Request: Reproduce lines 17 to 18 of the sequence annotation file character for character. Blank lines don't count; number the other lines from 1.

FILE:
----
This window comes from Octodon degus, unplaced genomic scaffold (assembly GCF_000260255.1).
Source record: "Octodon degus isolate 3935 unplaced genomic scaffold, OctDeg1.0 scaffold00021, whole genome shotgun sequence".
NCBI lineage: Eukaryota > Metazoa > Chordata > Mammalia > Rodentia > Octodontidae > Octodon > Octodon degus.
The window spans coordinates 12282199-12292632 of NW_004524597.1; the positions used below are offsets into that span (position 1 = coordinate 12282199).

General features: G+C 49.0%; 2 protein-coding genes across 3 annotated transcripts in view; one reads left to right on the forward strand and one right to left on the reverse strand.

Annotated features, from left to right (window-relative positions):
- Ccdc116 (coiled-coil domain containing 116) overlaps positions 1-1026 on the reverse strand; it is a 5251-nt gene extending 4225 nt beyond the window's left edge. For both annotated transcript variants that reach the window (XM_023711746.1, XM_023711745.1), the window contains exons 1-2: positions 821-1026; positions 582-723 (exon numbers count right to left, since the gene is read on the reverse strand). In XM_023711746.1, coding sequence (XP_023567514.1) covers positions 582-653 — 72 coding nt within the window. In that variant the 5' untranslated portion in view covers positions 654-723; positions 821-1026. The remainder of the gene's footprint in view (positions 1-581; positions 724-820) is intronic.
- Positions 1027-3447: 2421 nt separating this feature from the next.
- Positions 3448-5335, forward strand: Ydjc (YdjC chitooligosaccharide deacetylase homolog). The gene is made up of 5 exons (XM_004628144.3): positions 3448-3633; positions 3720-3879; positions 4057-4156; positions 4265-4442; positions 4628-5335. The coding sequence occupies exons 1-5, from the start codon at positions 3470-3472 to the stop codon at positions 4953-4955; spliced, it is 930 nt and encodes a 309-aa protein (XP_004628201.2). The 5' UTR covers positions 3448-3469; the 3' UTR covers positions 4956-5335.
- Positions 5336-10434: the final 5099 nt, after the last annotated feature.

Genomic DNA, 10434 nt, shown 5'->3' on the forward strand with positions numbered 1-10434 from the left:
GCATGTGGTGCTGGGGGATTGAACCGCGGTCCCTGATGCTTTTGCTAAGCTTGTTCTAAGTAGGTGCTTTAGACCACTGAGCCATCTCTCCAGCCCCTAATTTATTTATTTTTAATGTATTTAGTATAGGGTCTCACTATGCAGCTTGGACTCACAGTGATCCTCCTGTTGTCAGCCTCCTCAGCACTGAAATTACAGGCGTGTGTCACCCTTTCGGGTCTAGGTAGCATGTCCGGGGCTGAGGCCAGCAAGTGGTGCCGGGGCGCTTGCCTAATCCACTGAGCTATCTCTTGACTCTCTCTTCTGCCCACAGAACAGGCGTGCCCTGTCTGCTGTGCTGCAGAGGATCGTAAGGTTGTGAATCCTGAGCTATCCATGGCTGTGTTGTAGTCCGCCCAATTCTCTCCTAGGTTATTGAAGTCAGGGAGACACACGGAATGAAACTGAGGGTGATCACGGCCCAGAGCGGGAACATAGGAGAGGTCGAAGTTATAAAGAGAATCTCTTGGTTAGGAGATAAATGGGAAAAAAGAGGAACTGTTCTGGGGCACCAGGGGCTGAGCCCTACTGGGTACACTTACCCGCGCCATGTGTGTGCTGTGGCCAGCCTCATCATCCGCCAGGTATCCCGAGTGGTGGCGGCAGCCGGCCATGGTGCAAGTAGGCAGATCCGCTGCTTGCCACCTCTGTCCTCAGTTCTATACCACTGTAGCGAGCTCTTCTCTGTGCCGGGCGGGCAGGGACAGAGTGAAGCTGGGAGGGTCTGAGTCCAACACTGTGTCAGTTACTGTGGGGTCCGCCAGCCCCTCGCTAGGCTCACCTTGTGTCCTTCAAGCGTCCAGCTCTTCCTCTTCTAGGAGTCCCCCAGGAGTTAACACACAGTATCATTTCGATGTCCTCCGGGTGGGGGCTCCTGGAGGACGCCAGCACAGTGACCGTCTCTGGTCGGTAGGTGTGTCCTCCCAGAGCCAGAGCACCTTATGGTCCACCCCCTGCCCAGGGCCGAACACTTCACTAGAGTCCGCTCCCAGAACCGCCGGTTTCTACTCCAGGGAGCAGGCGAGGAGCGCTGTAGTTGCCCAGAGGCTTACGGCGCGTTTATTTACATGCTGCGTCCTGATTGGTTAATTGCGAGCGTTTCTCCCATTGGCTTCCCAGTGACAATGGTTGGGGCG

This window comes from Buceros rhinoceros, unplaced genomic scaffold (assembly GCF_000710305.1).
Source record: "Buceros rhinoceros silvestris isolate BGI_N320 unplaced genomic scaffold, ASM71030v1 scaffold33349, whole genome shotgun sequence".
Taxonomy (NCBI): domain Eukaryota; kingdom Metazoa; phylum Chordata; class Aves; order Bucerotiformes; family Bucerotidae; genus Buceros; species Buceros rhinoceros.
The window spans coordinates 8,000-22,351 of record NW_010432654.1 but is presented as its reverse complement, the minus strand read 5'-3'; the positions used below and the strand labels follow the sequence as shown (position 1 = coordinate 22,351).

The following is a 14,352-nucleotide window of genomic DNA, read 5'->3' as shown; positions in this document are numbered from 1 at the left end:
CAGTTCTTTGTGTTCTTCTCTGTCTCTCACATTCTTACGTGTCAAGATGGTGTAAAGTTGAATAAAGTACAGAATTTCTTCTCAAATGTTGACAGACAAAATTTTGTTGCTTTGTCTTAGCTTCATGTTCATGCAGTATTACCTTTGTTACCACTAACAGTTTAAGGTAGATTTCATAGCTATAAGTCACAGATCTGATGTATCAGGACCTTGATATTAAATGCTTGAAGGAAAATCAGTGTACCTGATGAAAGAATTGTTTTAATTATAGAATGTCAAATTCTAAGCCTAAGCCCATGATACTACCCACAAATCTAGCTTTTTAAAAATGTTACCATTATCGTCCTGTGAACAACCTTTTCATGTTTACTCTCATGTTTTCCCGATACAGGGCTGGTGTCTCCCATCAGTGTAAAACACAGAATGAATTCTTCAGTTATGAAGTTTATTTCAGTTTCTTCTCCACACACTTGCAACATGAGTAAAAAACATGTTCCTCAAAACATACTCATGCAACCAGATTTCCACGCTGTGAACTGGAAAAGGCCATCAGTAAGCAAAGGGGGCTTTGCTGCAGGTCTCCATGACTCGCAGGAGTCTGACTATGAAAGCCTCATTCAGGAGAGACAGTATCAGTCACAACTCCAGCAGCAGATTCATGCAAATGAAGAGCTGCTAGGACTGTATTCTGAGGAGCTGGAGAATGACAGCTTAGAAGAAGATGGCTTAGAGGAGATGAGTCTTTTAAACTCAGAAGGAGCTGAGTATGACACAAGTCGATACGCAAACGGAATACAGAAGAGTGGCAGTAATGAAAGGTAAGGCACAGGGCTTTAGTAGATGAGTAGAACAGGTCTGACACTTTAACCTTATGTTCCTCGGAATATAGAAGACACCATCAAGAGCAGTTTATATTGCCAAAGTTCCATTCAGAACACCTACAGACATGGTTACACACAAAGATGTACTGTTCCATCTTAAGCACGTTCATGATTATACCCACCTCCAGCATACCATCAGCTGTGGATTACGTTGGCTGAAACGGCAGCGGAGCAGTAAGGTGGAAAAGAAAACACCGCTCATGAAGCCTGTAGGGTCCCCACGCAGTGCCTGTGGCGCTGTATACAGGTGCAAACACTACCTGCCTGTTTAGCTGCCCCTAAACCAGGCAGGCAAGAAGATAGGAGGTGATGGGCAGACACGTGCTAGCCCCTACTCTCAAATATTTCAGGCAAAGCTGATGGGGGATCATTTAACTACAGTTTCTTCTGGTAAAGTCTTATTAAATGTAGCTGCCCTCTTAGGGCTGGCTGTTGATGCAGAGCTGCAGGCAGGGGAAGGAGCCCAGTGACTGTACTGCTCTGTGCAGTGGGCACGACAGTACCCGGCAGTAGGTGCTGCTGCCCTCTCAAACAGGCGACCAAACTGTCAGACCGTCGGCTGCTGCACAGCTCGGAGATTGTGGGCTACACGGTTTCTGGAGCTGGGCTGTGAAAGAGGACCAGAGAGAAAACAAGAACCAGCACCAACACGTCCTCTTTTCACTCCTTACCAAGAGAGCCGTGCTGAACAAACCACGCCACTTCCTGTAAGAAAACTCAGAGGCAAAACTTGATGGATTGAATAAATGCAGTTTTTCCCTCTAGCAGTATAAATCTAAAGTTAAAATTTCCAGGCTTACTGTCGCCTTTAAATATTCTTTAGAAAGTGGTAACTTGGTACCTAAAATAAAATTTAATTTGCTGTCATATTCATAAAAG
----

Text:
The following is a 14,352-nucleotide window of genomic DNA, read 5'->3' as shown; positions in this document are numbered from 1 at the left end:
CAGTTCTTTGTGTTCTTCTCTGTCTCTCACATTCTTACGTGTCAAGATGGTGTAAAGTTGAATAAAGTACAGAATTTCTTCTCAAATGTTGACAGACAAAATTTTGTTGCTTTGTCTTAGCTTCATGTTCATGCAGTATTACCTTTGTTACCACTAACAGTTTAAGGTAGATTTCATAGCTATAAGTCACAGATCTGATGTATCAGGACCTTGATATTAAATGCTTGAAGGAAAATCAGTGTACCTGATGAAAGAATTGTTTTAATTATAGAATGTCAAATTCTAAGCCTAAGCCCATGATACTACCCACAAATCTAGCTTTTTAAAAATGTTACCATTATCGTCCTGTGAACAACCTTTTCATGTTTACTCTCATGTTTTCCCGATACAGGGCTGGTGTCTCCCATCAGTGTAAAACACAGAATGAATTCTTCAGTTATGAAGTTTATTTCAGTTTCTTCTCCACACACTTGCAACATGAGTAAAAAACATGTTCCTCAAAACATACTCATGCAACCAGATTTCCACGCTGTGAACTGGAAAAGGCCATCAGTAAGCAAAGGGGGCTTTGCTGCAGGTCTCCATGACTCGCAGGAGTCTGACTATGAAAGCCTCATTCAGGAGAGACAGTATCAGTCACAACTCCAGCAGCAGATTCATGCAAATGAAGAGCTGCTAGGACTGTATTCTGAGGAGCTGGAGAATGACAGCTTAGAAGAAGATGGCTTAGAGGAGATGAGTCTTTTAAACTCAGAAGGAGCTGAGTATGACACAAGTCGATACGCAAACGGAATACAGAAGAGTGGCAGTAATGAAAGGTAAGGCACAGGGCTTTAGTAGATGAGTAGAACAGGTCTGACACTTTAACCTTATGTTCCTCGGAATATAGAAGACACCATCAAGAGCAGTTTATATTGCCAAAGTTCCATTCAGAACACCTACAGACATGGTTACACACAAAGATGTACTGTTCCATCTTAAGCACGTTCATGATTATACCCACCTCCAGCATACCATCAGCTGTGGATTACGTTGGCTGAAACGGCAGCGGAGCAGTAAGGTGGAAAAGAAAACACCGCTCATGAAGCCTGTAGGGTCCCCACGCAGTGCCTGTGGCGCTGTATACAGGTGCAAACACTACCTGCCTGTTTAGCTGCCCCTAAACCAGGCAGGCAAGAAGATAGGAGGTGATGGGCAGACACGTGCTAGCCCCTACTCTCAAATATTTCAGGCAAAGCTGATGGGGGATCATTTAACTACAGTTTCTTCTGGTAAAGTCTTATTAAATGTAGCTGCCCTCTTAGGGCTGGCTGTTGATGCAGAGCTGCAGGCAGGGGAAGGAGCCCAGTGACTGTACTGCTCTGTGCAGTGGGCACGACAGTACCCGGCAGTAGGTGCTGCTGCCCTCTCAAACAGGCGACCAAACTGTCAGACCGTCGGCTGCTGCACAGCTCGGAGATTGTGGGCTACACGGTTTCTGGAGCTGGGCTGTGAAAGAGGACCAGAGAGAAAACAAGAACCAGCACCAACACGTCCTCTTTTCACTCCTTACCAAGAGAGCCGTGCTGAACAAACCACGCCACTTCCTGTAAGAAAACTCAGAGGCAAAACTTGATGGATTGAATAAATGCAGTTTTTCCCTCTAGCAGTATAAATCTAAAGTTAAAATTTCCAGGCTTACTGTCGCCTTTAAATATTCTTTAGAAAGTGGTAACTTGGTACCTAAAATAAAATTTAATTTGCTGTCATATTCATAAAAG